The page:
A home as dramatic as its St. Croix River–bluff perch
In 2007, two long-time architecture and design aficionados, Jim and Victoria, purchased an 11-acre property on the bluffs of the St. Croix River for its resplendent views. The existing home had started life as a cabin, and had been added to with more enthusiasm for size than cohesive design. It was something they lived with—but didn’t love.
They first looked into the possibility of remodeling the home, while adding a separate studio and a garage. The couple’s fondness for Arts and Crafts style had evolved into an interest in even purer contemporary design, so they sought out Charles Stinson, president of Charles R. Stinson Architects in Minneapolis, for his expertise in creating a modern aesthetic with a unique sense of place.
Stinson produced an initial plan, but the homeowners soon decided that the constraints of remodeling wouldn’t produce their desired result. Jim said it felt like “throwing good money after bad.” Or, in his more charming parlance, ‘like putting lipstick on a pig.’”
The couple decided to pursue new construction with their architect, who had been thinking the same thing as soon as he visited the inspirational St. Croix bluff. “I went out to the site and felt it—felt the flow of the property with open arms,” Stinson recalls. He redrew the whole site, anchoring a new home farther up the bluff where the studio and garage had been proposed, with sweeping views down to the pool, spilling into the St. Croix and out over the trees to the east. The organic-feeling, two-level home was designed to float on the sloping site with buoyant horizontal forms and tree-like verticals. “By keeping the architecture simple, it gets out of the way of itself and the view does all the work,” Stinson reasoned.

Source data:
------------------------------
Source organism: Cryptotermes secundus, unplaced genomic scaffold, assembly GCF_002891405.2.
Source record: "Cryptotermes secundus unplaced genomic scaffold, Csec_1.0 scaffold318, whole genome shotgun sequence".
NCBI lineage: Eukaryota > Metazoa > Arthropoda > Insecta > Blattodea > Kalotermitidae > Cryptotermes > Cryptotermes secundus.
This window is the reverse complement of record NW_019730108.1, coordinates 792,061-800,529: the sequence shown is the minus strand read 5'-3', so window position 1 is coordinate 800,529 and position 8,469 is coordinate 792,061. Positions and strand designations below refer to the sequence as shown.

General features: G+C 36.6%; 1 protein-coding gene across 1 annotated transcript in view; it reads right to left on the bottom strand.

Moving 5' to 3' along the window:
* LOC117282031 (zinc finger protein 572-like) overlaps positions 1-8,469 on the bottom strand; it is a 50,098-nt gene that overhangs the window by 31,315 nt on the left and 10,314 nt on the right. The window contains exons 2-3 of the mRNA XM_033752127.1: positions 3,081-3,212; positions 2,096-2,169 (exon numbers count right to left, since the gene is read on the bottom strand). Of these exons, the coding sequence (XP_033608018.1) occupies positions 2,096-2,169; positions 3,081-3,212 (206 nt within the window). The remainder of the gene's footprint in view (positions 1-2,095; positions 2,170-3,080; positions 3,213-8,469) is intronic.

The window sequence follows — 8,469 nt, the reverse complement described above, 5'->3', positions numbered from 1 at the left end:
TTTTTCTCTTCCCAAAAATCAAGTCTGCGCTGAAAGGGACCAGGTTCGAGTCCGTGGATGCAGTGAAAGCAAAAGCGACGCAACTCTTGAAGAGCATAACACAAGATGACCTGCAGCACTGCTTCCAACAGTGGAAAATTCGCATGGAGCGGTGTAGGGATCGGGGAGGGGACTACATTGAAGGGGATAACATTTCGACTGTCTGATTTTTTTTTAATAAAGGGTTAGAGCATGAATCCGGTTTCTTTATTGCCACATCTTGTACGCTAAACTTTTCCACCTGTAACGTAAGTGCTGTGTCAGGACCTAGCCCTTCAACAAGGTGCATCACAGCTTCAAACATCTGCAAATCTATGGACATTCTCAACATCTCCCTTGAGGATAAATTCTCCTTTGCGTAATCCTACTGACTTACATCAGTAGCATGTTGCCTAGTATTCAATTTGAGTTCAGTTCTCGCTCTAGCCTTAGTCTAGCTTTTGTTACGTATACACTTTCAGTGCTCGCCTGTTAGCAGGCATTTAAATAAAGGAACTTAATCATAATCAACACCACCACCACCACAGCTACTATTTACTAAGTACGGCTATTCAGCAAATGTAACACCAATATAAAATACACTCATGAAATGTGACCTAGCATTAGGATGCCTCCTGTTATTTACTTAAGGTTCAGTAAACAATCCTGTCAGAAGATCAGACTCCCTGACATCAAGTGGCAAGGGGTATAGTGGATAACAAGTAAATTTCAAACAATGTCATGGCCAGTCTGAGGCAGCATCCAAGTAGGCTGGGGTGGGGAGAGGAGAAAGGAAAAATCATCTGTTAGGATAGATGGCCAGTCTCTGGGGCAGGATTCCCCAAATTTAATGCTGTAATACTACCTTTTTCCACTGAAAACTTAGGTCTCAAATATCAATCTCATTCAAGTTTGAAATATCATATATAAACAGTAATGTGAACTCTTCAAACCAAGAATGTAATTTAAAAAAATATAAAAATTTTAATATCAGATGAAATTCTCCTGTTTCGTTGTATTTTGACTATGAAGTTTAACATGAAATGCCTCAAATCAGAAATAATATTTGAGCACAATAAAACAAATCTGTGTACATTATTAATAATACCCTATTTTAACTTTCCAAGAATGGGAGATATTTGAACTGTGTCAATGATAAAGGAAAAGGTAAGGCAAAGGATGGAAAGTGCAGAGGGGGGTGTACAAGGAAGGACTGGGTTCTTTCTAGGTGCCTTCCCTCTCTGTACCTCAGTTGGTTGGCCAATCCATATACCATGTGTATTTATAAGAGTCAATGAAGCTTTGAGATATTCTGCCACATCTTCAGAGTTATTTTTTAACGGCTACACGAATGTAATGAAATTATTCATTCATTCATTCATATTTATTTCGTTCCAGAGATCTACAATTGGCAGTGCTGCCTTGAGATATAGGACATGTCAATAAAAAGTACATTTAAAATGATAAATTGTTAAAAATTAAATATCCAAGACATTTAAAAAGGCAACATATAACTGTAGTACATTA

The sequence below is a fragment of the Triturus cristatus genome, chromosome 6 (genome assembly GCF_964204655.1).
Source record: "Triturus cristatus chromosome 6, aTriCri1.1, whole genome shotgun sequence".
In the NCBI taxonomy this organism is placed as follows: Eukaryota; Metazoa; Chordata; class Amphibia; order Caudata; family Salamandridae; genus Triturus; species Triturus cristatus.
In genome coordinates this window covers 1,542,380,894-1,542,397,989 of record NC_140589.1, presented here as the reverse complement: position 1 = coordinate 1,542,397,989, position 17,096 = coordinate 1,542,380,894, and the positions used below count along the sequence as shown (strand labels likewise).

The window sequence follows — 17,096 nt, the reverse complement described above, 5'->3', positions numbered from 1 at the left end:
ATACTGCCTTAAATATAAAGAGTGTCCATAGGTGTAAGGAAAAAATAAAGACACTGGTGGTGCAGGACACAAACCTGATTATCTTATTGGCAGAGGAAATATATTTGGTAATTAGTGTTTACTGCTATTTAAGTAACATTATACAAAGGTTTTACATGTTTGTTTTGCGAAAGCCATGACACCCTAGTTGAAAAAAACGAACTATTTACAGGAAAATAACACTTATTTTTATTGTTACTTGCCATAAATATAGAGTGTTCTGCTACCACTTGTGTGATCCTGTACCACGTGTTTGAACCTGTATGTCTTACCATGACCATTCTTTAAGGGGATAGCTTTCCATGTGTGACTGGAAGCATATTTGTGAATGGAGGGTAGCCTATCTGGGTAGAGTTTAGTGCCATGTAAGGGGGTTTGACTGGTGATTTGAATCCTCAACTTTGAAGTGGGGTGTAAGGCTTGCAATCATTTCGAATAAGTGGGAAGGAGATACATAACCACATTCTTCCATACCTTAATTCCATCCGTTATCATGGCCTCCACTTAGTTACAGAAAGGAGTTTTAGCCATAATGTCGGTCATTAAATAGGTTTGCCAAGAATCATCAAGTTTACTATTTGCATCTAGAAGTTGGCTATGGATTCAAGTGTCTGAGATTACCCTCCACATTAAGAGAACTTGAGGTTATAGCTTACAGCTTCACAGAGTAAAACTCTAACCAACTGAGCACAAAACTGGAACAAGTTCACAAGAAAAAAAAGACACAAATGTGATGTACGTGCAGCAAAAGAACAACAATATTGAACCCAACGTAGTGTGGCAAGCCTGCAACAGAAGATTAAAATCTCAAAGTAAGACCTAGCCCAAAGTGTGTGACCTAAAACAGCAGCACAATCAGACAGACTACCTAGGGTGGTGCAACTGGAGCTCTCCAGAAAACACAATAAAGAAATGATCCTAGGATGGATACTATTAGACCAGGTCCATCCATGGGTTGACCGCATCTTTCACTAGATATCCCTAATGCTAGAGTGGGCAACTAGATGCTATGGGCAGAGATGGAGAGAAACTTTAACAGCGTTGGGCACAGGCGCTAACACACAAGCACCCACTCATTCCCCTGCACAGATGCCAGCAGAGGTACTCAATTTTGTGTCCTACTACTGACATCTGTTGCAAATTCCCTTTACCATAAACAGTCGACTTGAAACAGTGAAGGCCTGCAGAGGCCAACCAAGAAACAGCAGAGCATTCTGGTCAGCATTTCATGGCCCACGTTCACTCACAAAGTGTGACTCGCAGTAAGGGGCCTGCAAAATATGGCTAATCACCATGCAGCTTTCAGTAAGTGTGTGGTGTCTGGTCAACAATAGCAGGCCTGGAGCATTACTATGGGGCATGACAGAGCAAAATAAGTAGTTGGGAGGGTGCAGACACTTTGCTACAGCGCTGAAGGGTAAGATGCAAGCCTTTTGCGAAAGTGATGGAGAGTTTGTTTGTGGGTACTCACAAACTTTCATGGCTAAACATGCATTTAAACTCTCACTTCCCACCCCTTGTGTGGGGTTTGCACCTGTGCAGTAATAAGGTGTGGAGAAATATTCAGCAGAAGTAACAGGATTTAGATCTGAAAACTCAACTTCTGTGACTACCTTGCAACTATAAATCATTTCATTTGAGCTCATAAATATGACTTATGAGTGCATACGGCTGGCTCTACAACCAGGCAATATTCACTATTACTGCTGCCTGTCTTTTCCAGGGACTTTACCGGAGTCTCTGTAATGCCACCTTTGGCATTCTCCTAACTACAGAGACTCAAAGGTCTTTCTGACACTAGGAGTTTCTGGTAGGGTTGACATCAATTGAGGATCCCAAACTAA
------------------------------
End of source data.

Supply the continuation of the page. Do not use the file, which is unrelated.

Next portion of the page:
Easier said than done. The paradox of modern architecture is that what looks simple is devilishly hard to execute, as Steven Streeter, president of Streeter & Associates, can attest. “A lot of builders want nothing to do with modern projects,” said Streeter, who has been building Stinson designs for 27 years. “There are no baseboards, no moldings, no trim around the windows, no forgiveness. Every corner and intersection is visible and has to be perfect.”
Due to its situation on a protected scenic waterway, this project had even more approvals to solicit and more rules to follow than most new buildings. Since they purchased the property, the homeowners have worked with the DNR, Washington County, and Denmark Township to steward the land. Garnering approvals from all these entities required months before construction could begin.
“On an involvement scale of one to ten, we were about a ten,” Victoria admits, laughing. Stinson originally planned to raze the existing house, and situate the art studio in a loft-like space on top of the new house. But the homeowners wanted to maintain a presence on the edge of the bluff. They compromised by tearing down three-quarters of the existing house and flattening its peaked roof. The remaining portion became the art studio, satisfying size guidelines for the one auxiliary building allowed on riverfront properties. At the same time, the building was less visible from the river (conservancy points!) and echoed the design of the main house (architect-approved!). “This back and forth led to a successful rethinking of the whole property as one idea,” says Stinson.
The new home is a composite of rectilinear volumes, linked with stacked horizontal lines that suggest terraced steps. A smooth custom plaster finish echoes the site’s limestone bluffs; the front door, garage doors, and broad fascia are trimmed in copper that takes on a natural patina. The home’s vertical forms are both exterior and interior elements, piercing the glass walls and extending from the roof to lower level—signature Stinson. Clerestory windows above the wide eaves and walls of glass below allow a flood of natural light and unite indoor and outdoor environments.